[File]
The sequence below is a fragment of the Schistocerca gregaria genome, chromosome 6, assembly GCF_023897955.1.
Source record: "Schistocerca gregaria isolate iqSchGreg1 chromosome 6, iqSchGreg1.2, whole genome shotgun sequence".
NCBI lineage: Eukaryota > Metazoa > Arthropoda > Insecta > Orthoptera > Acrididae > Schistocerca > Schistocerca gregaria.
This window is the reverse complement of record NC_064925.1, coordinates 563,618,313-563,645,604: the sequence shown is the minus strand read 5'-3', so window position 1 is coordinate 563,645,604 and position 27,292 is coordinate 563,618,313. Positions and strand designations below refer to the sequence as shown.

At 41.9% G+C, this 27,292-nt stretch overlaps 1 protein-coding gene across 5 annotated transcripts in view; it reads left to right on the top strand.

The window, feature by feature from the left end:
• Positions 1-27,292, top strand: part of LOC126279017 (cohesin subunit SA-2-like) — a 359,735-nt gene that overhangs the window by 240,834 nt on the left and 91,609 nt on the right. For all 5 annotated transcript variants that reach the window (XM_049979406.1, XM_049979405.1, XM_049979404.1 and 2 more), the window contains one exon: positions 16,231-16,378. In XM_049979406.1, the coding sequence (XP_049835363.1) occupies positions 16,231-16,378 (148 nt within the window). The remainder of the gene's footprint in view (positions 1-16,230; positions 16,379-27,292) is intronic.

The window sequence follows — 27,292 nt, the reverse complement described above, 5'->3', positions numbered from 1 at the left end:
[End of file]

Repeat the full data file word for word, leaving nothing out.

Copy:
The sequence below is a fragment of the Schistocerca gregaria genome, chromosome 6, assembly GCF_023897955.1.
Source record: "Schistocerca gregaria isolate iqSchGreg1 chromosome 6, iqSchGreg1.2, whole genome shotgun sequence".
NCBI lineage: Eukaryota > Metazoa > Arthropoda > Insecta > Orthoptera > Acrididae > Schistocerca > Schistocerca gregaria.
This window is the reverse complement of record NC_064925.1, coordinates 563,618,313-563,645,604: the sequence shown is the minus strand read 5'-3', so window position 1 is coordinate 563,645,604 and position 27,292 is coordinate 563,618,313. Positions and strand designations below refer to the sequence as shown.

At 41.9% G+C, this 27,292-nt stretch overlaps 1 protein-coding gene across 5 annotated transcripts in view; it reads left to right on the top strand.

The window, feature by feature from the left end:
• Positions 1-27,292, top strand: part of LOC126279017 (cohesin subunit SA-2-like) — a 359,735-nt gene that overhangs the window by 240,834 nt on the left and 91,609 nt on the right. For all 5 annotated transcript variants that reach the window (XM_049979406.1, XM_049979405.1, XM_049979404.1 and 2 more), the window contains one exon: positions 16,231-16,378. In XM_049979406.1, the coding sequence (XP_049835363.1) occupies positions 16,231-16,378 (148 nt within the window). The remainder of the gene's footprint in view (positions 1-16,230; positions 16,379-27,292) is intronic.

The window sequence follows — 27,292 nt, the reverse complement described above, 5'->3', positions numbered from 1 at the left end: